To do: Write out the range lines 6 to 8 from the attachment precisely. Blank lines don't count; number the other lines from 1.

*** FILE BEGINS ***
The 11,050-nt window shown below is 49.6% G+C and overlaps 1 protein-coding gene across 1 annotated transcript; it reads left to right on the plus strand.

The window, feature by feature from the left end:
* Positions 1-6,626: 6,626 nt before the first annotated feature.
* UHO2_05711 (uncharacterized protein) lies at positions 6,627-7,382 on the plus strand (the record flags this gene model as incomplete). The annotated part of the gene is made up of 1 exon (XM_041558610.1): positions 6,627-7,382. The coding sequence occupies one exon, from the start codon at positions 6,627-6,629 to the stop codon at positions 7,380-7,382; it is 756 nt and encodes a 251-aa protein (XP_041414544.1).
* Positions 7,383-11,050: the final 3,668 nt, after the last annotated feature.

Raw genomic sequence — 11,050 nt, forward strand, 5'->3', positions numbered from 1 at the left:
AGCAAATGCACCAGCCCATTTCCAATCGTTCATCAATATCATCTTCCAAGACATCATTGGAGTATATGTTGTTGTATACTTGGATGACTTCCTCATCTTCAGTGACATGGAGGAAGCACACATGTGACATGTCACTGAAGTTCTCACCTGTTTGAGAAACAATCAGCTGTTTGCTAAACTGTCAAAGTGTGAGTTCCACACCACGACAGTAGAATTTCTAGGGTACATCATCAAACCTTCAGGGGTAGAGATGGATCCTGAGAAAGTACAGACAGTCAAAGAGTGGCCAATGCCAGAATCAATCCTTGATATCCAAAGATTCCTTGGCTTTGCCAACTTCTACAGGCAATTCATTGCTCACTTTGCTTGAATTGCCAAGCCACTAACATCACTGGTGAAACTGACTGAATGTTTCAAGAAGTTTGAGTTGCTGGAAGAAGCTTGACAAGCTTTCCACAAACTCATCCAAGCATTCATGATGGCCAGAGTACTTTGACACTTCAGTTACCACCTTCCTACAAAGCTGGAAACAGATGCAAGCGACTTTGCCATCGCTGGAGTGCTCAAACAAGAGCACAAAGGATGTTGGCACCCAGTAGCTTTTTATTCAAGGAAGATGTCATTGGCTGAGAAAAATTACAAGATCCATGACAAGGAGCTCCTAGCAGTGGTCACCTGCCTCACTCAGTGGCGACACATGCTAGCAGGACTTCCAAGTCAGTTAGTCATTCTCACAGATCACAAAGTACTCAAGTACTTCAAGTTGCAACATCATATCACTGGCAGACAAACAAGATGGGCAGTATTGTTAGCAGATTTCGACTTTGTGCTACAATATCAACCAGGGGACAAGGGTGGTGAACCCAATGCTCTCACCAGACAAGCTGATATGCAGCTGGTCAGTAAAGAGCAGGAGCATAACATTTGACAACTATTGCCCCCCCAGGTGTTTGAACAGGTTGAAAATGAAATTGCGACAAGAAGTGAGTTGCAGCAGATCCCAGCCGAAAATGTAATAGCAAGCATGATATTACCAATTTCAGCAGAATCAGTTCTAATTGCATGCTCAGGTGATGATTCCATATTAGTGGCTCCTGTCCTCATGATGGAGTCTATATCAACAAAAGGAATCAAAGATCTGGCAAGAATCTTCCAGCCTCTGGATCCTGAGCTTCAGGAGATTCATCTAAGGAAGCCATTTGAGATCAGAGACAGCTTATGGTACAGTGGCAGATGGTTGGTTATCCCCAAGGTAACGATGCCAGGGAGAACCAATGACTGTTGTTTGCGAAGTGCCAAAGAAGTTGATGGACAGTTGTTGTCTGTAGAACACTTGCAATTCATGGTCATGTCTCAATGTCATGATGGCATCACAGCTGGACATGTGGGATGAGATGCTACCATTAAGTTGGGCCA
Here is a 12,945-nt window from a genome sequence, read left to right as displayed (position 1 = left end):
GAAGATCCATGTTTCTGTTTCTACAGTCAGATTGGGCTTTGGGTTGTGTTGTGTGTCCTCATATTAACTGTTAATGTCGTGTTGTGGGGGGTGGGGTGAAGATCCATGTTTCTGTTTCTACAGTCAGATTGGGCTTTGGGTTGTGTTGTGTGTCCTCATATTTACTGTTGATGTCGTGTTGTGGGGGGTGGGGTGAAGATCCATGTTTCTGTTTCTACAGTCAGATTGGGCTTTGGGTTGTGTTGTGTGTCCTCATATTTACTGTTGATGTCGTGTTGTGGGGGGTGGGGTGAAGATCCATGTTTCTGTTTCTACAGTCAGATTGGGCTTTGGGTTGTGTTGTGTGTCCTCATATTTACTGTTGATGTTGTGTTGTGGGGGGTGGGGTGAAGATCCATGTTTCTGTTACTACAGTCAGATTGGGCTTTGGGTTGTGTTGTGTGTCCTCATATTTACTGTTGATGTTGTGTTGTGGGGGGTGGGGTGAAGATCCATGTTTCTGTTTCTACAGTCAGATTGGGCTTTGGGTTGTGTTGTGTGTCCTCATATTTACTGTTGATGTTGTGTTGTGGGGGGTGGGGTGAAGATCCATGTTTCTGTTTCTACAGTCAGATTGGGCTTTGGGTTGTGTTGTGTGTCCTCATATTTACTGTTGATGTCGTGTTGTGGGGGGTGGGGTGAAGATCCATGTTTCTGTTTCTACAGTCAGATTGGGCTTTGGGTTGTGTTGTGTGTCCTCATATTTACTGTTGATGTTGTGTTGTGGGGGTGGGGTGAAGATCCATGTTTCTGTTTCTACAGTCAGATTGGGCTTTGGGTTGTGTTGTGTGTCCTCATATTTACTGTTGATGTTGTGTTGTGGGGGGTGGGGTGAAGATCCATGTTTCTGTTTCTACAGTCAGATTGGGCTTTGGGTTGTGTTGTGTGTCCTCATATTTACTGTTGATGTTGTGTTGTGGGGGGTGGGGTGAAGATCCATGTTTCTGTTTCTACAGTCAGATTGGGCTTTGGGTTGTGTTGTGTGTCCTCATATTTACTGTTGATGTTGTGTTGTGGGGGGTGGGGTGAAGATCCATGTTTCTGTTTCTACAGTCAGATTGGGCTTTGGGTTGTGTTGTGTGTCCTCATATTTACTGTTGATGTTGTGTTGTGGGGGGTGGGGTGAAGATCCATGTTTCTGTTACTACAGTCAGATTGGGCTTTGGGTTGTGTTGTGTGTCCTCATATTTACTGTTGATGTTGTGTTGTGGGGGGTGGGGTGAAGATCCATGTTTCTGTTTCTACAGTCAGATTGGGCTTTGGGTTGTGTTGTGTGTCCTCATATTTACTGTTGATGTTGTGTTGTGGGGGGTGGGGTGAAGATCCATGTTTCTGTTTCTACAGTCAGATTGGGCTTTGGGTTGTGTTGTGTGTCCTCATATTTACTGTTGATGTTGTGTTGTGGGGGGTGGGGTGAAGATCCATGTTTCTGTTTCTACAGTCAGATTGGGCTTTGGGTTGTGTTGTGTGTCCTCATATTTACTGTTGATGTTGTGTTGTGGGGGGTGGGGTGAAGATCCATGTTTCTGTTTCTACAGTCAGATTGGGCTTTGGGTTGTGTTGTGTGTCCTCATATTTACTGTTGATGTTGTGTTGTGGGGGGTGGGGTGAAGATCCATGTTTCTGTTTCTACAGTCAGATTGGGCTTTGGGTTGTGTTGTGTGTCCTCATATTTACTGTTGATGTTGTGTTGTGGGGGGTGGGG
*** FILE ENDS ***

Raw genomic sequence — 11,050 nt, forward strand, 5'->3', positions numbered from 1 at the left:
AGCAAATGCACCAGCCCATTTCCAATCGTTCATCAATATCATCTTCCAAGACATCATTGGAGTATATGTTGTTGTATACTTGGATGACTTCCTCATCTTCAGTGACATGGAGGAAGCACACATGTGACATGTCACTGAAGTTCTCACCTGTTTGAGAAACAATCAGCTGTTTGCTAAACTGTCAAAGTGTGAGTTCCACACCACGACAGTAGAATTTCTAGGGTACATCATCAAACCTTCAGGGGTAGAGATGGATCCTGAGAAAGTACAGACAGTCAAAGAGTGGCCAATGCCAGAATCAATCCTTGATATCCAAAGATTCCTTGGCTTTGCCAACTTCTACAGGCAATTCATTGCTCACTTTGCTTGAATTGCCAAGCCACTAACATCACTGGTGAAACTGACTGAATGTTTCAAGAAGTTTGAGTTGCTGGAAGAAGCTTGACAAGCTTTCCACAAACTCATCCAAGCATTCATGATGGCCAGAGTACTTTGACACTTCAGTTACCACCTTCCTACAAAGCTGGAAACAGATGCAAGCGACTTTGCCATCGCTGGAGTGCTCAAACAAGAGCACAAAGGATGTTGGCACCCAGTAGCTTTTTATTCAAGGAAGATGTCATTGGCTGAGAAAAATTACAAGATCCATGACAAGGAGCTCCTAGCAGTGGTCACCTGCCTCACTCAGTGGCGACACATGCTAGCAGGACTTCCAAGTCAGTTAGTCATTCTCACAGATCACAAAGTACTCAAGTACTTCAAGTTGCAACATCATATCACTGGCAGACAAACAAGATGGGCAGTATTGTTAGCAGATTTCGACTTTGTGCTACAATATCAACCAGGGGACAAGGGTGGTGAACCCAATGCTCTCACCAGACAAGCTGATATGCAGCTGGTCAGTAAAGAGCAGGAGCATAACATTTGACAACTATTGCCCCCCCAGGTGTTTGAACAGGTTGAAAATGAAATTGCGACAAGAAGTGAGTTGCAGCAGATCCCAGCCGAAAATGTAATAGCAAGCATGATATTACCAATTTCAGCAGAATCAGTTCTAATTGCATGCTCAGGTGATGATTCCATATTAGTGGCTCCTGTCCTCATGATGGAGTCTATATCAACAAAAGGAATCAAAGATCTGGCAAGAATCTTCCAGCCTCTGGATCCTGAGCTTCAGGAGATTCATCTAAGGAAGCCATTTGAGATCAGAGACAGCTTATGGTACAGTGGCAGATGGTTGGTTATCCCCAAGGTAACGATGCCAGGGAGAACCAATGACTGTTGTTTGCGAAGTGCCAAAGAAGTTGATGGACAGTTGTTGTCTGTAGAACACTTGCAATTCATGGTCATGTCTCAATGTCATGATGGCATCACAGCTGGACATGTGGGATGAGATGCTACCATTAAGTTGGGCCA
Here is a 12,945-nt window from a genome sequence, read left to right as displayed (position 1 = left end):